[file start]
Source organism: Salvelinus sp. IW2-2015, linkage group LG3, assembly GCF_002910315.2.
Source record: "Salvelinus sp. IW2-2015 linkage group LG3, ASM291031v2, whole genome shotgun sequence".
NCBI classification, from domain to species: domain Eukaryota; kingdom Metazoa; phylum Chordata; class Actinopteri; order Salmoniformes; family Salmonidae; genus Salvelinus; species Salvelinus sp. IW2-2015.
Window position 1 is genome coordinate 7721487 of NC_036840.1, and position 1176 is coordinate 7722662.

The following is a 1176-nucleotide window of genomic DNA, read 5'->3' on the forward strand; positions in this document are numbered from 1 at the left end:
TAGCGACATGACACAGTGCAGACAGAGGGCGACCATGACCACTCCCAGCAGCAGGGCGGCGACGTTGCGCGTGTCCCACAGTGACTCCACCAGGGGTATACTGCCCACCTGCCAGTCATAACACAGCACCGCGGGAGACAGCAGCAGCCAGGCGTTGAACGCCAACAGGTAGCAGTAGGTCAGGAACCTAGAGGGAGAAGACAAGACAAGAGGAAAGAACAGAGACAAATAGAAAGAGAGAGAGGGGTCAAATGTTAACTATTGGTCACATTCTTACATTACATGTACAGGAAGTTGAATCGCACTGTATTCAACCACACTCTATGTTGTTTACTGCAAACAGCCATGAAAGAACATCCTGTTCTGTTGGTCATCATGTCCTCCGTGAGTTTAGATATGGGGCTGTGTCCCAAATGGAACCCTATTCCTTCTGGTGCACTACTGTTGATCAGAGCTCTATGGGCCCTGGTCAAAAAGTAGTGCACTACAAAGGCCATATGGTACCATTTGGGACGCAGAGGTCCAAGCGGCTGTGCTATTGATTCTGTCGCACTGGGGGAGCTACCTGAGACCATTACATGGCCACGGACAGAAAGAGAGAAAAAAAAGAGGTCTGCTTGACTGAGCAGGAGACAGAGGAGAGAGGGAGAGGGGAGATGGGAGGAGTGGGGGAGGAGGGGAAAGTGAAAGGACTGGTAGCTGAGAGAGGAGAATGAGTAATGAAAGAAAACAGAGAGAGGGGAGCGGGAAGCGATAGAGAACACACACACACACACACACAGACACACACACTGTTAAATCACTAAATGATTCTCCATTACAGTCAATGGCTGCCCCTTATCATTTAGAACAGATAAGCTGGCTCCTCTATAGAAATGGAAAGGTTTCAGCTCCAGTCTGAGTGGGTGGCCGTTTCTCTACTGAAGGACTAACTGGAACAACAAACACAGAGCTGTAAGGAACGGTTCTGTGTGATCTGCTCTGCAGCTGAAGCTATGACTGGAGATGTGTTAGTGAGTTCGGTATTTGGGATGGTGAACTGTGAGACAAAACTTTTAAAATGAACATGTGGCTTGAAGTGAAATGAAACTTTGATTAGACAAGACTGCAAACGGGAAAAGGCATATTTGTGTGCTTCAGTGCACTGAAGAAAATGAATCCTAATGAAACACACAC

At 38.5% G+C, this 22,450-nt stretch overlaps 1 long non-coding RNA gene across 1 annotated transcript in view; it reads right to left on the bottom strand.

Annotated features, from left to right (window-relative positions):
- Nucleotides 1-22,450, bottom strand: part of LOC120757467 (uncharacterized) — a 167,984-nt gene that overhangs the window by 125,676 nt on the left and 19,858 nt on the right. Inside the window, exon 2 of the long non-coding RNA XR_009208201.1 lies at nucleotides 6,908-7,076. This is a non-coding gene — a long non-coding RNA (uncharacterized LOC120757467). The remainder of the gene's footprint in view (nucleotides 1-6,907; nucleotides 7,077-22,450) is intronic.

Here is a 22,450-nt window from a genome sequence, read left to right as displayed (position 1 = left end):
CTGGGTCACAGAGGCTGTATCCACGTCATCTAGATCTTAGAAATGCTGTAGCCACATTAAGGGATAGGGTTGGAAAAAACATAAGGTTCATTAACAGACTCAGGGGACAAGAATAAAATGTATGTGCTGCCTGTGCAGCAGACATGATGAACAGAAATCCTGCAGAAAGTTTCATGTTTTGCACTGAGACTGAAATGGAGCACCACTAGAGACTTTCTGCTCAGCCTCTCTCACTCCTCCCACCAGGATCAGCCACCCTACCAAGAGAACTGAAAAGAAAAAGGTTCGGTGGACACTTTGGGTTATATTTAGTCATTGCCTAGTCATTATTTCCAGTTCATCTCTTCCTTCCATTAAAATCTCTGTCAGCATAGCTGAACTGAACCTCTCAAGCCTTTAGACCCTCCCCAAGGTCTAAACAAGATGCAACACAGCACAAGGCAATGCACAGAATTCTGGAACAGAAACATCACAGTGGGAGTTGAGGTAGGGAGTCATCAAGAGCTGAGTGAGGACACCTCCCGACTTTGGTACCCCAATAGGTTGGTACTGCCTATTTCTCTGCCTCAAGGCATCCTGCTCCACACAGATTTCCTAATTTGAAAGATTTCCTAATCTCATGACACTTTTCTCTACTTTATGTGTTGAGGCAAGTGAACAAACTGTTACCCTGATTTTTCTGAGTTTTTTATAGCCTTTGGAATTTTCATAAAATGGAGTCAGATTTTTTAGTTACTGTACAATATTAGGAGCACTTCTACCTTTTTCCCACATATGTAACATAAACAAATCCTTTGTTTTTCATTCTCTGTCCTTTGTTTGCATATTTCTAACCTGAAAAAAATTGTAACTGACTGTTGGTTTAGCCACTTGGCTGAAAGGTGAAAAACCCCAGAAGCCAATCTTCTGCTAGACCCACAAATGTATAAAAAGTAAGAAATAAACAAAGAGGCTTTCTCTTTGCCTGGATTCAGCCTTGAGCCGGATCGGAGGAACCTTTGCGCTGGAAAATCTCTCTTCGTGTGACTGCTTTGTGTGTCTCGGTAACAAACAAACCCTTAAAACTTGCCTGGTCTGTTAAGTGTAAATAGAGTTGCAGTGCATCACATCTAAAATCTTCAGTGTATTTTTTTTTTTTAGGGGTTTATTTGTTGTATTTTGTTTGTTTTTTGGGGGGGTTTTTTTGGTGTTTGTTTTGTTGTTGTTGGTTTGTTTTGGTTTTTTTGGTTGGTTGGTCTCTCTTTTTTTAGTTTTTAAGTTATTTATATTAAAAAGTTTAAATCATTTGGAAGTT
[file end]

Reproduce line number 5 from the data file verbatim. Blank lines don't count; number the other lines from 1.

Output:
The following is a 1176-nucleotide window of genomic DNA, read 5'->3' on the forward strand; positions in this document are numbered from 1 at the left end: